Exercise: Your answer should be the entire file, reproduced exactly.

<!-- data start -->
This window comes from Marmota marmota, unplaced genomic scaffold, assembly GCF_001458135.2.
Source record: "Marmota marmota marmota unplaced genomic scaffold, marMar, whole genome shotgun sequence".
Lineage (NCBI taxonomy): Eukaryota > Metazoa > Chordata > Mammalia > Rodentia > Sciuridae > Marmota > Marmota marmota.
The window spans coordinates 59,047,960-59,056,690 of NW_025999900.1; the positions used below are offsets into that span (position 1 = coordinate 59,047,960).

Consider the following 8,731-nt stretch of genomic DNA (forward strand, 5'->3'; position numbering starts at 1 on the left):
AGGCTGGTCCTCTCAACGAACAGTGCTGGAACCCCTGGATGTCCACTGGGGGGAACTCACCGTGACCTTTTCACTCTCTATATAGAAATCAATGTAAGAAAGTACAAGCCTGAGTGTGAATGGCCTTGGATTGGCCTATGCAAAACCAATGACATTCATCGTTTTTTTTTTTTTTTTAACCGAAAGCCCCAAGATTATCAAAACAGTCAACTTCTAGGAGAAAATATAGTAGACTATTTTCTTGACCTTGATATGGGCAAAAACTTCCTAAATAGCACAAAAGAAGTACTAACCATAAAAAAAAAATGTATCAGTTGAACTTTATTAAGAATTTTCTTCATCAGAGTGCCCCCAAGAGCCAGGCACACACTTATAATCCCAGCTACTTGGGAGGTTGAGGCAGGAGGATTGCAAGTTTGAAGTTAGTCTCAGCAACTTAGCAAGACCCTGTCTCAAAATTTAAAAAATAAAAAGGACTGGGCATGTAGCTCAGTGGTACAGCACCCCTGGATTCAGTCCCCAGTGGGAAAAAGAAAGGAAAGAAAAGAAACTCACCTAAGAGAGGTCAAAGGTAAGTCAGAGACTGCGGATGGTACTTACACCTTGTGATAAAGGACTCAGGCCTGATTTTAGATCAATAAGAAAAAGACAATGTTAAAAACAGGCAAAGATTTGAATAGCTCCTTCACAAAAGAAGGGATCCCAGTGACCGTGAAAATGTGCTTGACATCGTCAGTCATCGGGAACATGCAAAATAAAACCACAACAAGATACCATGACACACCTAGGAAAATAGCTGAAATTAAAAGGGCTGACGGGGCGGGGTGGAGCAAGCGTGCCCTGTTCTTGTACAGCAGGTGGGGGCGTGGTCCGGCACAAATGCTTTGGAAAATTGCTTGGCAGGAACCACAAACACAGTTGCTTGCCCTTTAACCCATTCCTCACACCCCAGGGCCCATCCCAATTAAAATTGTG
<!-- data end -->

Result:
This window comes from Marmota marmota, unplaced genomic scaffold, assembly GCF_001458135.2.
Source record: "Marmota marmota marmota unplaced genomic scaffold, marMar, whole genome shotgun sequence".
Lineage (NCBI taxonomy): Eukaryota > Metazoa > Chordata > Mammalia > Rodentia > Sciuridae > Marmota > Marmota marmota.
The window spans coordinates 59,047,960-59,056,690 of NW_025999900.1; the positions used below are offsets into that span (position 1 = coordinate 59,047,960).

Consider the following 8,731-nt stretch of genomic DNA (forward strand, 5'->3'; position numbering starts at 1 on the left):
AGGCTGGTCCTCTCAACGAACAGTGCTGGAACCCCTGGATGTCCACTGGGGGGAACTCACCGTGACCTTTTCACTCTCTATATAGAAATCAATGTAAGAAAGTACAAGCCTGAGTGTGAATGGCCTTGGATTGGCCTATGCAAAACCAATGACATTCATCGTTTTTTTTTTTTTTTTAACCGAAAGCCCCAAGATTATCAAAACAGTCAACTTCTAGGAGAAAATATAGTAGACTATTTTCTTGACCTTGATATGGGCAAAAACTTCCTAAATAGCACAAAAGAAGTACTAACCATAAAAAAAAAATGTATCAGTTGAACTTTATTAAGAATTTTCTTCATCAGAGTGCCCCCAAGAGCCAGGCACACACTTATAATCCCAGCTACTTGGGAGGTTGAGGCAGGAGGATTGCAAGTTTGAAGTTAGTCTCAGCAACTTAGCAAGACCCTGTCTCAAAATTTAAAAAATAAAAAGGACTGGGCATGTAGCTCAGTGGTACAGCACCCCTGGATTCAGTCCCCAGTGGGAAAAAGAAAGGAAAGAAAAGAAACTCACCTAAGAGAGGTCAAAGGTAAGTCAGAGACTGCGGATGGTACTTACACCTTGTGATAAAGGACTCAGGCCTGATTTTAGATCAATAAGAAAAAGACAATGTTAAAAACAGGCAAAGATTTGAATAGCTCCTTCACAAAAGAAGGGATCCCAGTGACCGTGAAAATGTGCTTGACATCGTCAGTCATCGGGAACATGCAAAATAAAACCACAACAAGATACCATGACACACCTAGGAAAATAGCTGAAATTAAAAGGGCTGACGGGGCGGGGTGGAGCAAGCGTGCCCTGTTCTTGTACAGCAGGTGGGGGCGTGGTCCGGCACAAATGCTTTGGAAAATTGCTTGGCAGGAACCACAAACACAGTTGCTTGCCCTTTAACCCATTCCTCACACCCCAGGGCCCATCCCAATTAAAATTGTG